Other nonlinear contrasts provide material-specific polarized measurements, as the selection rules for Sec- ond Harmonic Generation and Third Harmonic Generation rely on the centrosymmetry and anisotropy of a homogenous material. Polarized SHG/THG measurements probe different molecular polarizabilities than CRS, providing complementary molecular organization information. Collagen birefringence makes it especially sus- ceptible to SHG imaging, this has been capitalized upon in pr-SHG medical imaging  . Ducorthial et al demonstrate the new technological advances of fast pr-SHG (0.25-0.5s images) to measure increase in molecular organization of collagen in murine skin as it is stretched. Similarly, pr-THG can probe organization of crystalline or isotropic structures within biological samples, such as lipid phase changes in lipid droplets  and crystalline particles in zebrafish embryos .
Polarization control has aided fluorescence microscopy as well, with the novel super-resolution by polarization demodulation (SPoD) microscopy capitalizing on fluorescence anisotropy to resolve fluorophore position below the diffraction limit   . Without photo-switching fluorophores as in STORM/PALM super-resolution imaging, the modulated response of distinctly arranged fluorophores in different positions within the point-spread- function to a modulating polarization allows for their localization within 50nm   .
In conclusion, polarization-based nonlinear optical microscopy provides a molecular-orientation based readout for biological morphology. Such molecular orientation information also helps improve the imaging capability of super-resolution fluorescence microscopy improving the resolution of biomedical imaging.
Section n. 3
Spectroscopy in wide field imaging
Imaging for spectroscopy
Written by Saurabh Ishwar Borkar (ESR9)
Spectrosocopy is the study of material interaction with light at different wavelengths: – its experimental challenges include resolving power, light collection efficiency, wavelength accuracy, and signal-to-noise ratio. A typical spectrograph is recorded by passing a beam of white light through a sample of the material and the white light is then dispersed. The dispersed light, the spectrum is analyzed either by moving a narrow slit across it, recording what passes through the slit with a suitable detector point detector, or by direct recording on a multiplex camera. If the slit is narrow in order to see fine details, then very few photons reach the detector and the result is a low signal-to-noise ratio. All spectrographs operate using fundamental geometric optics. Light strikes wavelength dispersive element at a certain angle of incidence and depending on the type of dispersive material such as grating or prism, the light is either diffracted or refracted. Thus, multiple wavelengths are recorded to characterize a sample.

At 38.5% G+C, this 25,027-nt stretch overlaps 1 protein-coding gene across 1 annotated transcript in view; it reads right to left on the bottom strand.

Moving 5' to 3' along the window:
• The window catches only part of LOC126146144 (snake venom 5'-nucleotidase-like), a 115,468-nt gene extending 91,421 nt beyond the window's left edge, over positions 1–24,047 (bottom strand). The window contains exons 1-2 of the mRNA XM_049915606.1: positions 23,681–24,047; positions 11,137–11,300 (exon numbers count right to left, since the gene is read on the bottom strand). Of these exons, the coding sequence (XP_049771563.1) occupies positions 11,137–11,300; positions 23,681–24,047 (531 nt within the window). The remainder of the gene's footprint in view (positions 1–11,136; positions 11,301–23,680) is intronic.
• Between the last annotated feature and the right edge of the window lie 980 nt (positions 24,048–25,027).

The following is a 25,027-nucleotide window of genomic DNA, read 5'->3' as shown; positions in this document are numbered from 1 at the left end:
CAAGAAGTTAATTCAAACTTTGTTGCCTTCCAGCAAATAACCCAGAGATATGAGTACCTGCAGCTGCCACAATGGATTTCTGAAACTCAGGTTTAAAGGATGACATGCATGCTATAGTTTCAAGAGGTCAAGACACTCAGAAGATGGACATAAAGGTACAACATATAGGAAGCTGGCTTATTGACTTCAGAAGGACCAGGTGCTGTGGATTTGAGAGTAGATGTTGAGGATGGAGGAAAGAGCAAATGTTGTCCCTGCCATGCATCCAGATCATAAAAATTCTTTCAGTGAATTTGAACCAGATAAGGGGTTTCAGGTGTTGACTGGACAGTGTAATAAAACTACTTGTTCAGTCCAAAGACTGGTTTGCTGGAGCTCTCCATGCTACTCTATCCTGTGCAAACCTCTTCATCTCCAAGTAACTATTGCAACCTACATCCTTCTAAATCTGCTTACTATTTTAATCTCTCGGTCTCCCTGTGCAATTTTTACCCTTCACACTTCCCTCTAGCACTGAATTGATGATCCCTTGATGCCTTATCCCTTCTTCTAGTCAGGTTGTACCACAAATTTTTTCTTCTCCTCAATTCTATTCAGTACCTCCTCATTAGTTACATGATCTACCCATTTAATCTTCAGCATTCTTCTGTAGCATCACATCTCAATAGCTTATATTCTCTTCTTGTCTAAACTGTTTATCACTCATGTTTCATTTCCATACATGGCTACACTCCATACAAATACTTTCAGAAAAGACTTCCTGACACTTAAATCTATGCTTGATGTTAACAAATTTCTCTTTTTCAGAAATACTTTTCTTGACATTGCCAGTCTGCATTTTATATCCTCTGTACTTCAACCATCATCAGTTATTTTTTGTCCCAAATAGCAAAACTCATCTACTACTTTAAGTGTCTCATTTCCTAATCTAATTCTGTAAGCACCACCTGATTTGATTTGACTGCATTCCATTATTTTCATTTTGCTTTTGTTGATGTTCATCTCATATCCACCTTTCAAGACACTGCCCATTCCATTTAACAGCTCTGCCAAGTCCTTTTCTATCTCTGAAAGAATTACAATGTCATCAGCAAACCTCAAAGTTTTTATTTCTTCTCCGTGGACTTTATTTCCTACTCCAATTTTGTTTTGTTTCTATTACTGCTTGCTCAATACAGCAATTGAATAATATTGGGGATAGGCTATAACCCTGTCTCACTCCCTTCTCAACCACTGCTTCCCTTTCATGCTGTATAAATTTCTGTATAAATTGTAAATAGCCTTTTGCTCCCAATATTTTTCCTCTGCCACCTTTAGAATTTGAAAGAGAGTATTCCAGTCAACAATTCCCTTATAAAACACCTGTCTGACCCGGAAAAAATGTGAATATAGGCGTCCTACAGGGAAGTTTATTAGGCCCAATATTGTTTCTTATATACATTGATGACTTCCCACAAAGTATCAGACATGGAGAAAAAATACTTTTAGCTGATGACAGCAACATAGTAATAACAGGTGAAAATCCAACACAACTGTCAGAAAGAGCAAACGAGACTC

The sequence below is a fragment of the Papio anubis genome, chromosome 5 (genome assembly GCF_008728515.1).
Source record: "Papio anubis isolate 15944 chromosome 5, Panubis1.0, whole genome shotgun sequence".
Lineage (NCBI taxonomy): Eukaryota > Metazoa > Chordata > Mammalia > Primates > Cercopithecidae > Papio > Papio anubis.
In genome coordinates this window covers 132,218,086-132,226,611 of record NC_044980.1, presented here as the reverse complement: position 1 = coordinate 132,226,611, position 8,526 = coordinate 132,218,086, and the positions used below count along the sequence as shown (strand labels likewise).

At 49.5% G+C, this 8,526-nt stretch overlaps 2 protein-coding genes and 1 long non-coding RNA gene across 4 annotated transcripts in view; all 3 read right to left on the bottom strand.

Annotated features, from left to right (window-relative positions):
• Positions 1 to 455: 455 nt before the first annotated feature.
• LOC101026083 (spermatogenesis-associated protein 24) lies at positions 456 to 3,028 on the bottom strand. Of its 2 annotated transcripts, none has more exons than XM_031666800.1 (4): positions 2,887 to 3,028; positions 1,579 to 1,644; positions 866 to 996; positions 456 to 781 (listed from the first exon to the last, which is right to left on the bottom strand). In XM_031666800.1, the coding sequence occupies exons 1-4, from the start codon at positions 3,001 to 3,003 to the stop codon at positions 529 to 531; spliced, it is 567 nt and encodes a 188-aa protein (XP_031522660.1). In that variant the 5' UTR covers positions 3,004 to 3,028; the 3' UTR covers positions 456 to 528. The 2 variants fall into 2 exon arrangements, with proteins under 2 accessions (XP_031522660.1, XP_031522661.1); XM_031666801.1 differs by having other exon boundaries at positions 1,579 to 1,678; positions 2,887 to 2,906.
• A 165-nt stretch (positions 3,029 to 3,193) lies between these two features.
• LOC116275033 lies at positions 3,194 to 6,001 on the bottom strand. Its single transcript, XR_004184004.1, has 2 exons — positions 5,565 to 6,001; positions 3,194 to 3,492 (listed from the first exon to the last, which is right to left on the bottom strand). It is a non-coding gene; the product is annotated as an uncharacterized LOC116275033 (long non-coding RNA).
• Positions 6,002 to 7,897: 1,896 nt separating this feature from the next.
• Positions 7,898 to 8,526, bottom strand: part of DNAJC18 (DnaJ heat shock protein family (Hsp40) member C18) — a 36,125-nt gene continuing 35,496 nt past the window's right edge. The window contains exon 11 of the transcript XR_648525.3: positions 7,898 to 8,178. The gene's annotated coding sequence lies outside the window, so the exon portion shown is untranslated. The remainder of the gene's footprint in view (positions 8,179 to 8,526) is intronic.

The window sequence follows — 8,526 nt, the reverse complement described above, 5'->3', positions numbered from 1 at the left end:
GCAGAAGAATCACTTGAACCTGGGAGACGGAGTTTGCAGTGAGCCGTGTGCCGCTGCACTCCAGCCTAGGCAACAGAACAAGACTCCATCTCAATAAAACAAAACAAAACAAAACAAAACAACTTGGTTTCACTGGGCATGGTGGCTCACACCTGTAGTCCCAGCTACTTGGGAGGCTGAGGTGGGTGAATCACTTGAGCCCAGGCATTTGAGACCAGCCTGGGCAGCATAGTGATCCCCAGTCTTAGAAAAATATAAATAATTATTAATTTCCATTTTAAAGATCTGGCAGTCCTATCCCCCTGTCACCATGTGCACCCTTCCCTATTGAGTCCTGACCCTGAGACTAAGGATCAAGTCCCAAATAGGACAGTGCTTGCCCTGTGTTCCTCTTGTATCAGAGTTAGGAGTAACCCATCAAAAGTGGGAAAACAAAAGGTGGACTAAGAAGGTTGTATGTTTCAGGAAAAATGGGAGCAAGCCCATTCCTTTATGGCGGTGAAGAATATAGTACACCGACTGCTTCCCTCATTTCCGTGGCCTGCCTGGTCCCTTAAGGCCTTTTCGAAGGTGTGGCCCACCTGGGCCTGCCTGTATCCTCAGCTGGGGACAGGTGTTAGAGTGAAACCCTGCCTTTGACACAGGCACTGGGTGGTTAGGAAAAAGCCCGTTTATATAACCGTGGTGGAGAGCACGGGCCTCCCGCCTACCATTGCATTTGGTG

Several applications in biology and chemistry involve the study of (metallic) nanoparticles and their interactions with molecules  and cells , and many of the fundamental properties of nanoparticles are under study. In recent years, advances in imaging and spectroscopy allow us to look at single nanoparticles  and record their spectral response . A typical experimental approach divides the scattered light into an imaging arm, which records the dark field image of nanoparticles, and a spectroscopy arm, which collects the light from a selected individual nanoparticle, often using a fiber connected to spectrometer. This split detection approach has two disadvantages: First, a reduced number of photons detected in the spectrometer, as half the scattered light is used for imaging. Second, this approach is very time-consuming since only single point spectra from one particle is recorded at any given time.